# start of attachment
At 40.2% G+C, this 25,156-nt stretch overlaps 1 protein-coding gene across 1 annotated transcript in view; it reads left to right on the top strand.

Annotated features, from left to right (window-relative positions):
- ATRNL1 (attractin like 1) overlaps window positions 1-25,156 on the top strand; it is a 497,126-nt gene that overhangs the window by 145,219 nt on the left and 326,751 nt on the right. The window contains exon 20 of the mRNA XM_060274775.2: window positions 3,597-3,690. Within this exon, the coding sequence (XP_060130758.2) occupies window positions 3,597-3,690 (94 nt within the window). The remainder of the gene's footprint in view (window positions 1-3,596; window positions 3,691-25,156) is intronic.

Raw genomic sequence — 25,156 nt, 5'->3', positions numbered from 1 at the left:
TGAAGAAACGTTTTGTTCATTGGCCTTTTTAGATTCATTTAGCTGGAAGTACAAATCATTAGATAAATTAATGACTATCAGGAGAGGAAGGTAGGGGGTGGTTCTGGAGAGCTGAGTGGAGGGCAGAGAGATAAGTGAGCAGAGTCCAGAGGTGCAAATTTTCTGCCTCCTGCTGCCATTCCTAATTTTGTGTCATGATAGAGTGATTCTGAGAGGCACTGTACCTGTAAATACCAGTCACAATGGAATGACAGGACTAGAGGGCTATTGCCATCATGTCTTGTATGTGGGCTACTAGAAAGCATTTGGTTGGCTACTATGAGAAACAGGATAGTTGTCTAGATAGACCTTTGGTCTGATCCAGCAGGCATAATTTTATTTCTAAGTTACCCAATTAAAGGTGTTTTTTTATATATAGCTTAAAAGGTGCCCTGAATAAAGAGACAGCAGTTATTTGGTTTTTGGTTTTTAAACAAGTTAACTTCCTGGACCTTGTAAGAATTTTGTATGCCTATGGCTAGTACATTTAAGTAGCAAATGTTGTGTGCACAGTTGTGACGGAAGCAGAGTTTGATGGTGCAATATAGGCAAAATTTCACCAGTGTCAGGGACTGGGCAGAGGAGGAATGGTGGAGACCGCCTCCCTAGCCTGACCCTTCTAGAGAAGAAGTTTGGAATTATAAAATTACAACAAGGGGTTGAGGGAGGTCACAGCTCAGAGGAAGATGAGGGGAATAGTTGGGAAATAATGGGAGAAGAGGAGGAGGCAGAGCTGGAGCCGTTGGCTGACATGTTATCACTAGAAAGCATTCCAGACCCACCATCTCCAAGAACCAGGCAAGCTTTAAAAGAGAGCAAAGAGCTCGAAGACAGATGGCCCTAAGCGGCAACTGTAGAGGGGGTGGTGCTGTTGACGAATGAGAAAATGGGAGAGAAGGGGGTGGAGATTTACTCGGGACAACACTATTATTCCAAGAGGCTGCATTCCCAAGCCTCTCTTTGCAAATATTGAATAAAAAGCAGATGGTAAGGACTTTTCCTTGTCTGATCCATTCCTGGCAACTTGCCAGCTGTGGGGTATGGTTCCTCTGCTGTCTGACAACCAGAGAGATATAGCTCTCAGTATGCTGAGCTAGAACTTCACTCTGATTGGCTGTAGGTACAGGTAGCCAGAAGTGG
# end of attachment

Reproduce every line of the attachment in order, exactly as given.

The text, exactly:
At 40.2% G+C, this 25,156-nt stretch overlaps 1 protein-coding gene across 1 annotated transcript in view; it reads left to right on the top strand.

Annotated features, from left to right (window-relative positions):
- ATRNL1 (attractin like 1) overlaps window positions 1-25,156 on the top strand; it is a 497,126-nt gene that overhangs the window by 145,219 nt on the left and 326,751 nt on the right. The window contains exon 20 of the mRNA XM_060274775.2: window positions 3,597-3,690. Within this exon, the coding sequence (XP_060130758.2) occupies window positions 3,597-3,690 (94 nt within the window). The remainder of the gene's footprint in view (window positions 1-3,596; window positions 3,691-25,156) is intronic.

Raw genomic sequence — 25,156 nt, 5'->3', positions numbered from 1 at the left:
TGAAGAAACGTTTTGTTCATTGGCCTTTTTAGATTCATTTAGCTGGAAGTACAAATCATTAGATAAATTAATGACTATCAGGAGAGGAAGGTAGGGGGTGGTTCTGGAGAGCTGAGTGGAGGGCAGAGAGATAAGTGAGCAGAGTCCAGAGGTGCAAATTTTCTGCCTCCTGCTGCCATTCCTAATTTTGTGTCATGATAGAGTGATTCTGAGAGGCACTGTACCTGTAAATACCAGTCACAATGGAATGACAGGACTAGAGGGCTATTGCCATCATGTCTTGTATGTGGGCTACTAGAAAGCATTTGGTTGGCTACTATGAGAAACAGGATAGTTGTCTAGATAGACCTTTGGTCTGATCCAGCAGGCATAATTTTATTTCTAAGTTACCCAATTAAAGGTGTTTTTTTATATATAGCTTAAAAGGTGCCCTGAATAAAGAGACAGCAGTTATTTGGTTTTTGGTTTTTAAACAAGTTAACTTCCTGGACCTTGTAAGAATTTTGTATGCCTATGGCTAGTACATTTAAGTAGCAAATGTTGTGTGCACAGTTGTGACGGAAGCAGAGTTTGATGGTGCAATATAGGCAAAATTTCACCAGTGTCAGGGACTGGGCAGAGGAGGAATGGTGGAGACCGCCTCCCTAGCCTGACCCTTCTAGAGAAGAAGTTTGGAATTATAAAATTACAACAAGGGGTTGAGGGAGGTCACAGCTCAGAGGAAGATGAGGGGAATAGTTGGGAAATAATGGGAGAAGAGGAGGAGGCAGAGCTGGAGCCGTTGGCTGACATGTTATCACTAGAAAGCATTCCAGACCCACCATCTCCAAGAACCAGGCAAGCTTTAAAAGAGAGCAAAGAGCTCGAAGACAGATGGCCCTAAGCGGCAACTGTAGAGGGGGTGGTGCTGTTGACGAATGAGAAAATGGGAGAGAAGGGGGTGGAGATTTACTCGGGACAACACTATTATTCCAAGAGGCTGCATTCCCAAGCCTCTCTTTGCAAATATTGAATAAAAAGCAGATGGTAAGGACTTTTCCTTGTCTGATCCATTCCTGGCAACTTGCCAGCTGTGGGGTATGGTTCCTCTGCTGTCTGACAACCAGAGAGATATAGCTCTCAGTATGCTGAGCTAGAACTTCACTCTGATTGGCTGTAGGTACAGGTAGCCAGAAGTGG